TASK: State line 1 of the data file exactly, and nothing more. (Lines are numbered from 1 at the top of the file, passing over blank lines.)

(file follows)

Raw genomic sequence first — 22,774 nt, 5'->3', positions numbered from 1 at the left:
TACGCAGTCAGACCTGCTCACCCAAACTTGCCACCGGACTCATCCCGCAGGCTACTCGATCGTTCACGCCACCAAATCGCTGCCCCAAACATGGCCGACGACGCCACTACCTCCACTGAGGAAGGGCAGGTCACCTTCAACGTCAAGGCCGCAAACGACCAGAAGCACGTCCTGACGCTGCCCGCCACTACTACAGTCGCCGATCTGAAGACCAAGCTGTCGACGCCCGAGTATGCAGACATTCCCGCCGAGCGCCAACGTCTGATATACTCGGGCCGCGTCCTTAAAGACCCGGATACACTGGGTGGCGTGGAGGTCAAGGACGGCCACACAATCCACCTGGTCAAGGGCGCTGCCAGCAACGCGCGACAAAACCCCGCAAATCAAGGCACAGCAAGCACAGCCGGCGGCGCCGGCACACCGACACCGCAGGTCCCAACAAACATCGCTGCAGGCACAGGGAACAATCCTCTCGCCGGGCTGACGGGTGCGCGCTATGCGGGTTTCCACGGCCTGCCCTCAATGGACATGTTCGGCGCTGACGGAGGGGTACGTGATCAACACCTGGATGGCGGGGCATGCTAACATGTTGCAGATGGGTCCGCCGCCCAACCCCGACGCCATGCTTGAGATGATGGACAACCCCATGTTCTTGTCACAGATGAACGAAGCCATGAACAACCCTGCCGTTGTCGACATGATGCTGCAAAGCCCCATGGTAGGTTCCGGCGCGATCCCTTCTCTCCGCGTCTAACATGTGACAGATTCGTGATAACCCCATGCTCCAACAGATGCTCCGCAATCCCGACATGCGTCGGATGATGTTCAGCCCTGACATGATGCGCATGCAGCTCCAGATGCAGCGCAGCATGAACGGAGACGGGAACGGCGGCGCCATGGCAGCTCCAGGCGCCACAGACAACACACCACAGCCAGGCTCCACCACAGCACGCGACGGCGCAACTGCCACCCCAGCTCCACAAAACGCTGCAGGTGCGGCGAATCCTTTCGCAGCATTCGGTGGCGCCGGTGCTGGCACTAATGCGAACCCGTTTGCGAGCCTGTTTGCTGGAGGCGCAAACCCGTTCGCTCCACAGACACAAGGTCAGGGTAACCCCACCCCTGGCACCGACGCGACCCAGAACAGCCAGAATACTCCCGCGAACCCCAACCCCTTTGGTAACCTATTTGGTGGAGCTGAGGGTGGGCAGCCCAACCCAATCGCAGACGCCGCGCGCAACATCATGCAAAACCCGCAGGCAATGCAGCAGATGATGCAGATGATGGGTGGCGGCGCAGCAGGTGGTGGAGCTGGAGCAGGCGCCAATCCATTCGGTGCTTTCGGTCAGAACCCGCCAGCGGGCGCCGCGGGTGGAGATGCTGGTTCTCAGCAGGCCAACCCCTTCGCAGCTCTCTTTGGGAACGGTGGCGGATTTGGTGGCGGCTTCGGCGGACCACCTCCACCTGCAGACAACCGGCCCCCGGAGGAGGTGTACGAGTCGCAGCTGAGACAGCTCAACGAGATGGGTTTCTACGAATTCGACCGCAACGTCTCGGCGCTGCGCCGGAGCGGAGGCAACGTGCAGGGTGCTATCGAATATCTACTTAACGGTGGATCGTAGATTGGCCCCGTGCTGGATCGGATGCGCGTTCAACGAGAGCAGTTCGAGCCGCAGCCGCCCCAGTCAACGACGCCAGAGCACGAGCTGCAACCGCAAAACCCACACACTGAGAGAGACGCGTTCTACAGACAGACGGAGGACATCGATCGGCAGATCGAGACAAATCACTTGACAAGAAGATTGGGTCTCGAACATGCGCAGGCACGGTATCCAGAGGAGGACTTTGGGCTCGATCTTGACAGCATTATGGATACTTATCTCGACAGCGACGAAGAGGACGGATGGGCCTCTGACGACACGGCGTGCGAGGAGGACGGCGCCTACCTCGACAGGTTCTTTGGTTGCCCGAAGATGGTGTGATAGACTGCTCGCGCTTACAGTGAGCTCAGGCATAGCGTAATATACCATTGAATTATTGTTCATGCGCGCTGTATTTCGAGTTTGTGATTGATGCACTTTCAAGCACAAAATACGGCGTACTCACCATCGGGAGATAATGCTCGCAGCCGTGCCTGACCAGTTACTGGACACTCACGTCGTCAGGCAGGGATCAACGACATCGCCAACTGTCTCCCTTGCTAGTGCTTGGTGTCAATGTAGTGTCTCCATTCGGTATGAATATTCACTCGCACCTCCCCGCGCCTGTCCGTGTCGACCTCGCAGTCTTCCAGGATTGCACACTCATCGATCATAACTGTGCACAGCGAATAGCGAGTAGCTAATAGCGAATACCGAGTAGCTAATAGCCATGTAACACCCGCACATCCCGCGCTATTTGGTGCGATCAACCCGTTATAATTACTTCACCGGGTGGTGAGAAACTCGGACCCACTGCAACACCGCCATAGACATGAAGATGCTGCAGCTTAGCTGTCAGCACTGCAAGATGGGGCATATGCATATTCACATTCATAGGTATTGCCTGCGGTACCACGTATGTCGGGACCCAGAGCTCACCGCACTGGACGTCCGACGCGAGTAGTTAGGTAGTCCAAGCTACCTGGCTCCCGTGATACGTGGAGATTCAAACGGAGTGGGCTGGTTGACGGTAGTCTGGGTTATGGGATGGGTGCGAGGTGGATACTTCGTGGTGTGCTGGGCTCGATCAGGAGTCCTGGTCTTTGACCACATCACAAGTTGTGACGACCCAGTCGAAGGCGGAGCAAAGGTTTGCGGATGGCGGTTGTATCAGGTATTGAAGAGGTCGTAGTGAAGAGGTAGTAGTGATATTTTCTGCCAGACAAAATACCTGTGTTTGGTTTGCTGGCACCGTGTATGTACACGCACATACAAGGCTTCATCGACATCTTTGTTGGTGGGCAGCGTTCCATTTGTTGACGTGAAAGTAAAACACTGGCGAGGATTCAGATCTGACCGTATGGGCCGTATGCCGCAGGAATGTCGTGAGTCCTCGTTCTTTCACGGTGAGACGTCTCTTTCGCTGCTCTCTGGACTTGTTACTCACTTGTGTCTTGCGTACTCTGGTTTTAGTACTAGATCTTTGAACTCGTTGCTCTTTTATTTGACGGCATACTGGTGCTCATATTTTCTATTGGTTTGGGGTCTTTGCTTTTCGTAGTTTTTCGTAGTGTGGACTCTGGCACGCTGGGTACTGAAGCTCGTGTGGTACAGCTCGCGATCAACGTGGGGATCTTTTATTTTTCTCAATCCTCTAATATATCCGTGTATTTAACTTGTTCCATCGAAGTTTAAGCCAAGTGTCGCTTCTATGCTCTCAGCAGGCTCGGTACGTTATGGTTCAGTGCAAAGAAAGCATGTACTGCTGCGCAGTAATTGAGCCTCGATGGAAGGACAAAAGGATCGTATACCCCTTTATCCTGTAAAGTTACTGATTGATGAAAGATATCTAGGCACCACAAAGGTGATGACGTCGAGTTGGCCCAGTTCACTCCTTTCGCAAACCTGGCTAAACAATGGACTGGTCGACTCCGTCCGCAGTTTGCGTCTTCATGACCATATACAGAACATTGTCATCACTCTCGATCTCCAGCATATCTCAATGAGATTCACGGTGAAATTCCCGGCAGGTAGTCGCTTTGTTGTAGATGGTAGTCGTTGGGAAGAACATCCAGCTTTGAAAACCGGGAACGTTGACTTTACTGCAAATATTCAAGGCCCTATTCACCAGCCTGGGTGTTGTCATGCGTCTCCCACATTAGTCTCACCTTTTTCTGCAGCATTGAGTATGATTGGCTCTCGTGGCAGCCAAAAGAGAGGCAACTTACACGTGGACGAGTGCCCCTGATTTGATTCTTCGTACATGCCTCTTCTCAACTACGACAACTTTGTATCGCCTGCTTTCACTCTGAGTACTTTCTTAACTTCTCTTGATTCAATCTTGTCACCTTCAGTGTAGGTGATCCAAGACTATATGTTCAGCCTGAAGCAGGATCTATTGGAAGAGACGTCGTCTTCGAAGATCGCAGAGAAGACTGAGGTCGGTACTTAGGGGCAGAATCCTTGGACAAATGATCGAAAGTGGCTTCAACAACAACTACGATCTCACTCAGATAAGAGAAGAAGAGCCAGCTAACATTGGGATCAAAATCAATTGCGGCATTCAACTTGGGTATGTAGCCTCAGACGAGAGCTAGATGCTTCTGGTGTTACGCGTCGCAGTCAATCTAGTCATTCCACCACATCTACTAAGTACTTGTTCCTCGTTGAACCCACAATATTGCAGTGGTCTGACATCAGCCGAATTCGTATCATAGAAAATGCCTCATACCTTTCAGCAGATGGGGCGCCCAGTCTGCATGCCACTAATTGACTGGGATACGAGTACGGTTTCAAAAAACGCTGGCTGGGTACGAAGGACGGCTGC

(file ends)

Raw genomic sequence first — 22,774 nt, 5'->3', positions numbered from 1 at the left: